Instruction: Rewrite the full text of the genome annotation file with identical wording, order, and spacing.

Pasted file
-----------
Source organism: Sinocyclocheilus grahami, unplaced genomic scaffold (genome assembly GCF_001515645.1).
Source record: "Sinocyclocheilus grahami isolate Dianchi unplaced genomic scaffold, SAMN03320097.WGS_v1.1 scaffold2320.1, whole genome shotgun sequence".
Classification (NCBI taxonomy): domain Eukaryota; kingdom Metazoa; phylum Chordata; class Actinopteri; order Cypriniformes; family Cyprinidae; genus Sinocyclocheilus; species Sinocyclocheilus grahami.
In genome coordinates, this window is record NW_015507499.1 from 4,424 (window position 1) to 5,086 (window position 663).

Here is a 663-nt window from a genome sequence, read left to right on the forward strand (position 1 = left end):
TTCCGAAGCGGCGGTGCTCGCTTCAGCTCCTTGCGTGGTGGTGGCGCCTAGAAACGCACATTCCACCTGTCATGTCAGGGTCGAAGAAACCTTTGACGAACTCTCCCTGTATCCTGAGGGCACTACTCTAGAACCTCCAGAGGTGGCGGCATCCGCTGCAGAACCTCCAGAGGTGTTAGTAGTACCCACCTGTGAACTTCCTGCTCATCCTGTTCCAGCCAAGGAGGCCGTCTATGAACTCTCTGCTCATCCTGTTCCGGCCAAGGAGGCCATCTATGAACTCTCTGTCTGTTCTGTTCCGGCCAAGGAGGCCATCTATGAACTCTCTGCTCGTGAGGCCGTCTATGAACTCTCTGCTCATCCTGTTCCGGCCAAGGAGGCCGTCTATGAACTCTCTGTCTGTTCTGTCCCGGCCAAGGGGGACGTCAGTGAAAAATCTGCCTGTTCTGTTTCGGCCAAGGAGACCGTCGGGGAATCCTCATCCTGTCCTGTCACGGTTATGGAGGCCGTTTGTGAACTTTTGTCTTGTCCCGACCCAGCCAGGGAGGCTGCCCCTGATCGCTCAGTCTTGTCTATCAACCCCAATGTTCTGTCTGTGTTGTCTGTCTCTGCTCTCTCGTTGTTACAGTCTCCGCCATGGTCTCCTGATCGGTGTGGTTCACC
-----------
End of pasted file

Source organism: Sinocyclocheilus grahami, unplaced genomic scaffold (genome assembly GCF_001515645.1).
Source record: "Sinocyclocheilus grahami isolate Dianchi unplaced genomic scaffold, SAMN03320097.WGS_v1.1 scaffold2320.1, whole genome shotgun sequence".
Classification (NCBI taxonomy): domain Eukaryota; kingdom Metazoa; phylum Chordata; class Actinopteri; order Cypriniformes; family Cyprinidae; genus Sinocyclocheilus; species Sinocyclocheilus grahami.
In genome coordinates, this window is record NW_015507499.1 from 4,424 (window position 1) to 5,086 (window position 663).

Here is a 663-nt window from a genome sequence, read left to right on the forward strand (position 1 = left end):
TTCCGAAGCGGCGGTGCTCGCTTCAGCTCCTTGCGTGGTGGTGGCGCCTAGAAACGCACATTCCACCTGTCATGTCAGGGTCGAAGAAACCTTTGACGAACTCTCCCTGTATCCTGAGGGCACTACTCTAGAACCTCCAGAGGTGGCGGCATCCGCTGCAGAACCTCCAGAGGTGTTAGTAGTACCCACCTGTGAACTTCCTGCTCATCCTGTTCCAGCCAAGGAGGCCGTCTATGAACTCTCTGCTCATCCTGTTCCGGCCAAGGAGGCCATCTATGAACTCTCTGTCTGTTCTGTTCCGGCCAAGGAGGCCATCTATGAACTCTCTGCTCGTGAGGCCGTCTATGAACTCTCTGCTCATCCTGTTCCGGCCAAGGAGGCCGTCTATGAACTCTCTGTCTGTTCTGTCCCGGCCAAGGGGGACGTCAGTGAAAAATCTGCCTGTTCTGTTTCGGCCAAGGAGACCGTCGGGGAATCCTCATCCTGTCCTGTCACGGTTATGGAGGCCGTTTGTGAACTTTTGTCTTGTCCCGACCCAGCCAGGGAGGCTGCCCCTGATCGCTCAGTCTTGTCTATCAACCCCAATGTTCTGTCTGTGTTGTCTGTCTCTGCTCTCTCGTTGTTACAGTCTCCGCCATGGTCTCCTGATCGGTGTGGTTCACC